I’m an amputee. I had cancer 30 years ago when I was a teenager and my right leg was amputated. It’s nothing new to me – just the way my body is. It is not a subtle handicap – but one you can see easily from 100 feet away. So every place I go where there are children, a child will point and exclaim. “Look, that lady only has one leg!!”
It is fine with me!! Really.
I also hear parents respond to their children. Helpful and positive responses include: “Yes, you’re right, she has one leg.” “Yes, you’ve noticed that she’s different from other people you know. But she’s hiking on the trail just like we are.” “What are those sticks? They’re crutches, they help her walk.” “Yes, she has one leg and uses crutches and you and I have two legs that we walk on.” “I don’t know why she only has one leg. It may have been an accident or she may have been born that way.” “I don’t know – why don’t you ask her.” (You might not use this in all situations, but if I’m smiling back at your child and saying “yep, you’re right” then that probably means I’m pretty approachable.) “Yes, there’s all kinds of people in the world, including some with one leg.” “That’s interesting, isn’t it. Let’s talk about it later.”
I’m sad when instead I hear “Shh… don’t say anything.” “That’s not nice.”
What you’ve just taught your child is that being handicapped is a bad thing. A shameful thing which we don’t talk about in public. You have implied that it is something we should all feel bad about and that it’s better not to think about it.
And you’ve also discouraged your child from being curious and making observations about the world around them.
Now, I get that things can sometimes be awkward. I am not sensitive about my handicap. But some people are, and might find it distressing to be “noticed” so loudly. I still think it’s appropriate for you to respond quietly to your child with some variant of the positive comments above. And then talk to them about it more at some other time.
Children notice differences. It’s part of what they need to do to learn about their world: Identify similarities and differences in the things they see around them. They are constantly constructing their own definitions of things, including all the ways in which people’s appearance can vary.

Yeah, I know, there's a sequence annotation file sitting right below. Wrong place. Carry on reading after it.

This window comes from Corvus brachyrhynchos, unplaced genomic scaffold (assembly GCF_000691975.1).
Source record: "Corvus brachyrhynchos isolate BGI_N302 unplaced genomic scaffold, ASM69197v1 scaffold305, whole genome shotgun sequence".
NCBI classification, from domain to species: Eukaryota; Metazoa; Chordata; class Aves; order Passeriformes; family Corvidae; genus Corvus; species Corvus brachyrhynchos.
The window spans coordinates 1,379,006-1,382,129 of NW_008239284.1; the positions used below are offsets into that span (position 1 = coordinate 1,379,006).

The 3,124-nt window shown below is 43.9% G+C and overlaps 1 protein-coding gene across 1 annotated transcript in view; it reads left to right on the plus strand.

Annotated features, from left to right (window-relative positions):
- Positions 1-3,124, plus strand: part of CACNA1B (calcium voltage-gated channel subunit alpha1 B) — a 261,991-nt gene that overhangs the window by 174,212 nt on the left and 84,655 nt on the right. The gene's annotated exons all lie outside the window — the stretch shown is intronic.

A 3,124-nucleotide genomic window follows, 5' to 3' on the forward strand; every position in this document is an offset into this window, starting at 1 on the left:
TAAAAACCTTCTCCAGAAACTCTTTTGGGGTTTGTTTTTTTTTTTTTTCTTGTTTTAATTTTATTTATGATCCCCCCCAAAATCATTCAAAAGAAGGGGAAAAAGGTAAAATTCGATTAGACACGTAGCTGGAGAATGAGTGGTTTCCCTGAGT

Whatever the “difference” is that your child is noticing, whether commenting on someone’s skin color, tattoos, clothing, weight, hair, developmental disabilities, or whatever, think about how to respond to it in a way that acknowledges the personhood of the person your child has commented on and encourages your child to still keep making observations and asking questions about their world.
Last week, my 5 year old said quite loudly “Wow. That man is really fat.” Would I have been happier if that had never happened… of course. Do I wish I could take it back? Yes, but what’s said is said, so how do we move forward from there?
I quietly said to him “Yes, people come in all shapes and sizes. It looks like he’s on his way into the library just like we are. Looks like you both love to read.” Later on, I had a conversation with my son about it. I explained that although we as a family do not believe that it is bad if someone is fat, other people in our society do. So, saying loudly that someone is fat might seem like an insult to them, and might hurt their feelings. I encouraged him to make observations like that more quietly in the future. Or ask me later about the people that we see.
I wrote a post a while back about race and how to talk to your child about race. Much of it is relevant to a discussion of other ways that people may differ from each other, and how we also help our children learn what they have in common with different people. You can find it here.